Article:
Trust Happens When We Work Together

The following is from an interview on NPR which illustrates what can happen when we work together on building trust. Thanks to Chief Mike Masterson of Boise for bringing this positive story to my attention. If you know of chiefs who are leading forward, building trust and improving the art of policing, please drop me a line (or a post-comment) and let me know.

Connie Rice
Connie Rice

“As a civil rights attorney, Constance Rice became known in the 1990s for, as she puts it, going to war with the Los Angeles Police Department.

“Rice filed lawsuits against the department, mainly over their treatment of minorities in underprivileged communities.

“Following the recent decisions not to indict white cops in the deaths of two black men — President Obama has said one of his top priorities is building trust between minority communities and local police.

“Rice’s time battling the LAPD, and specifically captain Charlie Beck, who is now LA’s police chief, eventually led to a place where there could be trust. They worked together to reform the department.

“Some of that change included LAPD officers going into projects to set up youth sports programs and health screenings, things that made people’s lives better and brought police and predominantly black communities closer together.

“Here are some interview highlights:

On use of police force on minorities:

“Cops can get into a state of mind where they’re scared to death. When they’re in that really, really frightened place they panic and they act out on that panic. I have known cops who haven’t had a racist bone in their bodies and in fact had adopted black children, they went to black churches on the weekend; and these are white cops. They really weren’t overtly racist. They weren’t consciously racist. But you know what they had in their minds that made them act out and beat a black suspect unwarrantedly? They had fear. They were afraid of black men. I know a lot of white cops who have told me. And I interviewed over 900 police officers in 18 months and they started talking to me, it was almost like a therapy session for them I didn’t realize that they needed an outlet to talk.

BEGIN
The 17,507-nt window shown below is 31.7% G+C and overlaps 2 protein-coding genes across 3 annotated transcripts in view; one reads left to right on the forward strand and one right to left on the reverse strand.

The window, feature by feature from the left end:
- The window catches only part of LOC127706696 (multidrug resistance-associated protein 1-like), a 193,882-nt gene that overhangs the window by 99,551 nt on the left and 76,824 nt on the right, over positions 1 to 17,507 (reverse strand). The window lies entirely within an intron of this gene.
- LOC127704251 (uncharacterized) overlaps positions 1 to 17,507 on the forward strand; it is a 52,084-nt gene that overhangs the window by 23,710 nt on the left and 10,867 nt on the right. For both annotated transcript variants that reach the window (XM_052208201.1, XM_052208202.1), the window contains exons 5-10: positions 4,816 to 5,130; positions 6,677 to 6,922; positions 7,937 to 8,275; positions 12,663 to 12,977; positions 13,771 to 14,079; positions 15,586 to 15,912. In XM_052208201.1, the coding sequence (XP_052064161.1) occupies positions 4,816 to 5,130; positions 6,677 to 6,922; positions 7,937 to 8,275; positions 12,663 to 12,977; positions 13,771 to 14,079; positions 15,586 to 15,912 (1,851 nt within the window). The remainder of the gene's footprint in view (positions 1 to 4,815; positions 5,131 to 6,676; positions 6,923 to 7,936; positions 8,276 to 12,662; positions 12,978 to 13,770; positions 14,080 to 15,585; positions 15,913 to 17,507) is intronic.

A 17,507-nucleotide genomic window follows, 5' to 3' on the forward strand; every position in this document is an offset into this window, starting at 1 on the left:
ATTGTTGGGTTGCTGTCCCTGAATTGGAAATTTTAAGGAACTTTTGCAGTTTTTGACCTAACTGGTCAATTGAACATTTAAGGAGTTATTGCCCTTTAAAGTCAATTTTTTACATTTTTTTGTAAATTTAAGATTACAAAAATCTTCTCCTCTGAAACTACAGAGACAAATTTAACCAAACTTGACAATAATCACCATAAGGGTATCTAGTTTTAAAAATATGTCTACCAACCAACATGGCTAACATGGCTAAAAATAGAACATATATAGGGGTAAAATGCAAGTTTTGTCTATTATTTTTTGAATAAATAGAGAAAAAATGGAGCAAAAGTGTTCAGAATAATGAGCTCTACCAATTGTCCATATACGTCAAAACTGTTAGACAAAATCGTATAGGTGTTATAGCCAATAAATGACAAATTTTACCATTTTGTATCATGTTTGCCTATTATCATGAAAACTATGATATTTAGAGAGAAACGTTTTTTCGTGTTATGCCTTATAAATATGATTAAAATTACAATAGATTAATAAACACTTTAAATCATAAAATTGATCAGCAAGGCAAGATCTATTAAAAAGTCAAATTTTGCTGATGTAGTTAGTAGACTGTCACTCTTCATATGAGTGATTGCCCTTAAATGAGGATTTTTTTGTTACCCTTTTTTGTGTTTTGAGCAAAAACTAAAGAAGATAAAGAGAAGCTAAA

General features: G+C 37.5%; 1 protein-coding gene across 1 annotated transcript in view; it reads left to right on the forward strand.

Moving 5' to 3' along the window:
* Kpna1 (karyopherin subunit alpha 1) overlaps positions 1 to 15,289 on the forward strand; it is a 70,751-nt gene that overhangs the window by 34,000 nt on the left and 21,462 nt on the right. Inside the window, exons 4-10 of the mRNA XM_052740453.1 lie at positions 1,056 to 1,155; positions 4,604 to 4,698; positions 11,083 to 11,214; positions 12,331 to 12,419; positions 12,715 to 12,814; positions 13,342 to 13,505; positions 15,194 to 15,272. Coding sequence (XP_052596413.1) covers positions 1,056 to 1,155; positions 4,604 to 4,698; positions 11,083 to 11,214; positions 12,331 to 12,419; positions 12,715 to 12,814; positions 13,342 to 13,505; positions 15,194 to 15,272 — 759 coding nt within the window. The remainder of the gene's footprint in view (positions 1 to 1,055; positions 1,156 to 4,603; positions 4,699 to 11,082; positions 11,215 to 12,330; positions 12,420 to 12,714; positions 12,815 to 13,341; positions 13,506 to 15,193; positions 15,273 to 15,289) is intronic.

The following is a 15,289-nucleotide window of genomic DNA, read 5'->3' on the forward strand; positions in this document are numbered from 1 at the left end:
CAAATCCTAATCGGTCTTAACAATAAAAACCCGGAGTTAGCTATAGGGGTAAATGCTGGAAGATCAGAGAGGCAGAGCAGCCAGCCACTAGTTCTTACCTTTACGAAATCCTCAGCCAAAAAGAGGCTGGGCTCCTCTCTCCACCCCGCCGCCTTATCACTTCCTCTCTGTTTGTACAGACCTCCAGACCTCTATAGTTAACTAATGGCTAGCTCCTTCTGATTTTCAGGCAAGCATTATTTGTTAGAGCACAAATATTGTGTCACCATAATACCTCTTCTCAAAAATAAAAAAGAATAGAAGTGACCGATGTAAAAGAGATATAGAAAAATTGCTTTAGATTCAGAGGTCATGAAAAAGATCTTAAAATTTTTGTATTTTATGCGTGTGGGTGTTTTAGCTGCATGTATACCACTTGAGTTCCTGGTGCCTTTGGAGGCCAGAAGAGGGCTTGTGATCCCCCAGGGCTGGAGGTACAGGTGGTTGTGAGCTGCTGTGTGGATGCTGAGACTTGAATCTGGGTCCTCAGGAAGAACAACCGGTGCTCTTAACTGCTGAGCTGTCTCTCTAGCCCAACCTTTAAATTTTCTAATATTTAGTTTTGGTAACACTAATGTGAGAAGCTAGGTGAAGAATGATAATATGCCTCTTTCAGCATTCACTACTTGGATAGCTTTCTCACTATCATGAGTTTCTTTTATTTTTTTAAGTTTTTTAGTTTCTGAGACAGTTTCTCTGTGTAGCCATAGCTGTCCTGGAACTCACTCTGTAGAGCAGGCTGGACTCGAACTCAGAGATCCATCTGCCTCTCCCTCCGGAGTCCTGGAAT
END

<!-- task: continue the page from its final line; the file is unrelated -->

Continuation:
“They would say things like, ‘Ms. Rice I’m scared of black men. Black men terrify me. I’m really scared of them. Ms. Rice, you know black men who come out of prison, they’ve got great hulk strength and I’m afraid they’re going to kill me. Ms. Rice, can you teach me how not to be afraid of black men. I mean this is cops who are 6’4. You know, the cop in Ferguson was 6’4’ talking about he was terrified. But when cops are scared, they kill and they do things that don’t make sense to you and me.

On whether or not racism plays a factor in police force: